Gold: $2355.04 15.16
Silver: $31.67 1.18
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Introduction to Precious Metals Investing

Welcome to Silver.com!

We’re so glad that you’re interested in the wonderful world of precious metals investing. You will soon discover both how these elements came to be valued and why they remain such an enduring possession worldwide.

So, let’s get started!

How gold and silver became American investments

Gold and silver have enjoyed their prestige for thousands of years. It’s widely accepted that gold has served as a form of currency since around 1500 BC due to reliable evidence that the Egyptians used gold to create their money, the shekel.

Silver’s usage as a currency also extends into antiquity, though not quite as far back as gold’s coinage does. Silver coins began to appear in the same areas of the world around 700 BC, particularly in what is now Turkey.

Part of gold’s charm is its unique external properties. Its distinctive yellow luster is recognized worldwide. It does not corrode or react unfavorably to other elements or gases. It is also quite dense – nearly 20 times as dense as water – and has a characteristic heaviness to it.

At the same time, it is quite soft and malleable. Thus, it is an easy material to use for minting coins, making jewelry, or otherwise working into usable formats.

The gold standard and the US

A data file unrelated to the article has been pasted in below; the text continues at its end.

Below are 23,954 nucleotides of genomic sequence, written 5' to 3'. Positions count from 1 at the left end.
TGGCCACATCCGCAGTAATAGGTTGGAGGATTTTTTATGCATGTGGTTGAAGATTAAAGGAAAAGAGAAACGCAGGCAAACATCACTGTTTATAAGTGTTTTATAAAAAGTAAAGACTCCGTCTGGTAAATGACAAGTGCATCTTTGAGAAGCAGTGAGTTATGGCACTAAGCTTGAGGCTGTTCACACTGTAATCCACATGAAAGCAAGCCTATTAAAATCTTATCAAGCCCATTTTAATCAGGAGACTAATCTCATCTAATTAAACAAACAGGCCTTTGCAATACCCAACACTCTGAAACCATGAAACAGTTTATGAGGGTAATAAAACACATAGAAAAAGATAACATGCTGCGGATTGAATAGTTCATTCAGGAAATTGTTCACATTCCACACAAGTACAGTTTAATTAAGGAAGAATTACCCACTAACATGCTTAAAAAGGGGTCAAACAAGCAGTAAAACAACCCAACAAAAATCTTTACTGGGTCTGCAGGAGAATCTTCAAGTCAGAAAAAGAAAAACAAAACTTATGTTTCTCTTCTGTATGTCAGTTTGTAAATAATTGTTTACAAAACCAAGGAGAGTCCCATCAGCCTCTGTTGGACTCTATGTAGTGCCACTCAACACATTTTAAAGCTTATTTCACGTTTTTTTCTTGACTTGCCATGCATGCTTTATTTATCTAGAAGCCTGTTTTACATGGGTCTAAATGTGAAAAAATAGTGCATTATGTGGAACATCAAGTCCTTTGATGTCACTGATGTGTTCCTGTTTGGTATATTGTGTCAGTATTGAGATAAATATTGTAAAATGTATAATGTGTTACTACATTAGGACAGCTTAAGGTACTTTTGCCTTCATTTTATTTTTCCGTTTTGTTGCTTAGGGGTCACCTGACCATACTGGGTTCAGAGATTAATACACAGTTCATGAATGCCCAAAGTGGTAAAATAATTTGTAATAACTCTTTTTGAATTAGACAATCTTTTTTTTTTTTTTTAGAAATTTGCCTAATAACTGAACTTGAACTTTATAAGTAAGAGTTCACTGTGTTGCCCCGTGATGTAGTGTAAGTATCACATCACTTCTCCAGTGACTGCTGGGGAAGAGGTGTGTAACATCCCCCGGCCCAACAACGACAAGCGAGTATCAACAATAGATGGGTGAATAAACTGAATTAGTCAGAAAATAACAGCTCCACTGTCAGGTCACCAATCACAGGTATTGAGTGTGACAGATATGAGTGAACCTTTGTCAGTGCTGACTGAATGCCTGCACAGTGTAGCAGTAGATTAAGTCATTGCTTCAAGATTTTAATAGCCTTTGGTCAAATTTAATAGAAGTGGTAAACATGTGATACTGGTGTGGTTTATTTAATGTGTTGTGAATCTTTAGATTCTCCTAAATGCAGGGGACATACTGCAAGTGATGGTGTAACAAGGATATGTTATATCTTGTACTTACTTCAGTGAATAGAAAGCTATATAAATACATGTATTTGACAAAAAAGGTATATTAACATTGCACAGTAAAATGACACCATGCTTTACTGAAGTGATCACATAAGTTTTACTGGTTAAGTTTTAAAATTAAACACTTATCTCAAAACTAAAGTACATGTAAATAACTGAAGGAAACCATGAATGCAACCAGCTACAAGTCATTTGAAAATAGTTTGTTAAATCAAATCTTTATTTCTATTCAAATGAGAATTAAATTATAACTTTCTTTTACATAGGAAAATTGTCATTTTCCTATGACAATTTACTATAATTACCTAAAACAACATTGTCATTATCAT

Gold’s status as an investment vehicle for us, in the United States today, however, has nothing to do with the Egyptians or the thousands of years of civilization that used it afterward. Instead, gold has become a prized commodity for Americans because of some pointed political decisions cast only in the last 100 years.

For most of the country’s history, the United States officially tied its currency to gold and silver. According to the Coinage Act of 1792, 24.75 grains of fine gold or 371.25 grains of fine silver equaled a dollar, and 15 pounds of silver was worth 1 pound of gold.

Like all issues, both metals had their proponents and detractors in terms of which metal was “better” for the nation to use for its currency. For more than 100 years, gold advocates argued with silver advocates in statehouses and Congress about the subject. However, all the arguments ended in 1900 when President McKinley signed the Gold Standard Act. Thus, the United States officially went onto the gold standard.

Fiat isn’t just an Italian car

Of course, that’s not the end of the story. Regardless of what your political beliefs are, it’s a simple fact that leaders prefer flexibility in spending, and a money supply tied to a physical metal runs counter to that aim. Thus, the gold standard’s presence in US monetary policy began to chafe, and two US presidents took steps that firmly removed the country from its financial relationship with tangible property.

The first of these presidents was Pres. Roosevelt, who sought to arrest the economic freefall he perceived during the Great Depression. In short, he moved to expand both the money supply and the federal government’s reach to get people back to work. So, he issued two executive orders that criminalized broad private ownership of gold and silver in the country. Americans had to exchange their metals at a preset rate or face harsh prison sentences.